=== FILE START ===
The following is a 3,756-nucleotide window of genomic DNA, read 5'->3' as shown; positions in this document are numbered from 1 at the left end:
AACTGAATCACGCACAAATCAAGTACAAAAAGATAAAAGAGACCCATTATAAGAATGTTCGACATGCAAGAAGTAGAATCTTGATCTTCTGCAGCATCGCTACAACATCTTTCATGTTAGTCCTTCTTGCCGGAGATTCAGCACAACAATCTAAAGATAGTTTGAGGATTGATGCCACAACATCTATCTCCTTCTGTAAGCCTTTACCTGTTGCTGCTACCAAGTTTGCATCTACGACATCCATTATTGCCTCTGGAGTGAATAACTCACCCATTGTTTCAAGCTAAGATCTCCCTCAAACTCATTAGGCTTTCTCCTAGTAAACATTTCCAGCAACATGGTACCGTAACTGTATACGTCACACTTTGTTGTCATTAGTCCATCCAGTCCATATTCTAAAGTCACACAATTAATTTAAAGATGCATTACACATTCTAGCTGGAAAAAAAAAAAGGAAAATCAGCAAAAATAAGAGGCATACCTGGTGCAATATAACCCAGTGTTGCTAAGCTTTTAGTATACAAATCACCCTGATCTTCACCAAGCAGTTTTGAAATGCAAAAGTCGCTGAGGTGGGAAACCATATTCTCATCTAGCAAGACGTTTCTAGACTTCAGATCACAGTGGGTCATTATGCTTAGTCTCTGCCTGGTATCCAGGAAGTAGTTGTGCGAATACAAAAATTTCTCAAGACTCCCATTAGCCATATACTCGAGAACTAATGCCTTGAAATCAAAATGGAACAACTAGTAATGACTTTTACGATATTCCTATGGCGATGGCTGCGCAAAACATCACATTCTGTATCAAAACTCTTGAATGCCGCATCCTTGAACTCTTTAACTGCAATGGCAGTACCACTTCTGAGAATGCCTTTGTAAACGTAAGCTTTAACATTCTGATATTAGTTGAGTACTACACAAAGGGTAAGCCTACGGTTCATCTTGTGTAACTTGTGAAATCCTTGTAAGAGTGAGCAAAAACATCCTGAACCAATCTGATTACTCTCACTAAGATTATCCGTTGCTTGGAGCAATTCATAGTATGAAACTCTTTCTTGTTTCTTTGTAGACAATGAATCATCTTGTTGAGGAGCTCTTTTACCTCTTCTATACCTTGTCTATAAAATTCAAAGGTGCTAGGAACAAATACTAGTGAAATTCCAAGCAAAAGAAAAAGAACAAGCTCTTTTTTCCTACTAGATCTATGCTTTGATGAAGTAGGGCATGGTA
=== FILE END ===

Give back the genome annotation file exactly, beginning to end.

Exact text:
The following is a 3,756-nucleotide window of genomic DNA, read 5'->3' as shown; positions in this document are numbered from 1 at the left end:
AACTGAATCACGCACAAATCAAGTACAAAAAGATAAAAGAGACCCATTATAAGAATGTTCGACATGCAAGAAGTAGAATCTTGATCTTCTGCAGCATCGCTACAACATCTTTCATGTTAGTCCTTCTTGCCGGAGATTCAGCACAACAATCTAAAGATAGTTTGAGGATTGATGCCACAACATCTATCTCCTTCTGTAAGCCTTTACCTGTTGCTGCTACCAAGTTTGCATCTACGACATCCATTATTGCCTCTGGAGTGAATAACTCACCCATTGTTTCAAGCTAAGATCTCCCTCAAACTCATTAGGCTTTCTCCTAGTAAACATTTCCAGCAACATGGTACCGTAACTGTATACGTCACACTTTGTTGTCATTAGTCCATCCAGTCCATATTCTAAAGTCACACAATTAATTTAAAGATGCATTACACATTCTAGCTGGAAAAAAAAAAAGGAAAATCAGCAAAAATAAGAGGCATACCTGGTGCAATATAACCCAGTGTTGCTAAGCTTTTAGTATACAAATCACCCTGATCTTCACCAAGCAGTTTTGAAATGCAAAAGTCGCTGAGGTGGGAAACCATATTCTCATCTAGCAAGACGTTTCTAGACTTCAGATCACAGTGGGTCATTATGCTTAGTCTCTGCCTGGTATCCAGGAAGTAGTTGTGCGAATACAAAAATTTCTCAAGACTCCCATTAGCCATATACTCGAGAACTAATGCCTTGAAATCAAAATGGAACAACTAGTAATGACTTTTACGATATTCCTATGGCGATGGCTGCGCAAAACATCACATTCTGTATCAAAACTCTTGAATGCCGCATCCTTGAACTCTTTAACTGCAATGGCAGTACCACTTCTGAGAATGCCTTTGTAAACGTAAGCTTTAACATTCTGATATTAGTTGAGTACTACACAAAGGGTAAGCCTACGGTTCATCTTGTGTAACTTGTGAAATCCTTGTAAGAGTGAGCAAAAACATCCTGAACCAATCTGATTACTCTCACTAAGATTATCCGTTGCTTGGAGCAATTCATAGTATGAAACTCTTTCTTGTTTCTTTGTAGACAATGAATCATCTTGTTGAGGAGCTCTTTTACCTCTTCTATACCTTGTCTATAAAATTCAAAGGTGCTAGGAACAAATACTAGTGAAATTCCAAGCAAAAGAAAAAGAACAAGCTCTTTTTTCCTACTAGATCTATGCTTTGATGAAGTAGGGCATGGTA